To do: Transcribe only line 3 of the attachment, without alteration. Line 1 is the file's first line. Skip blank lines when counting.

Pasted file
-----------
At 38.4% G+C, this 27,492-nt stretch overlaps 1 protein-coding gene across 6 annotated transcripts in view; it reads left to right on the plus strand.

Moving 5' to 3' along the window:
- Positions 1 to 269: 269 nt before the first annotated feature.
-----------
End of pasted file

- Positions 1 to 269: 269 nt before the first annotated feature.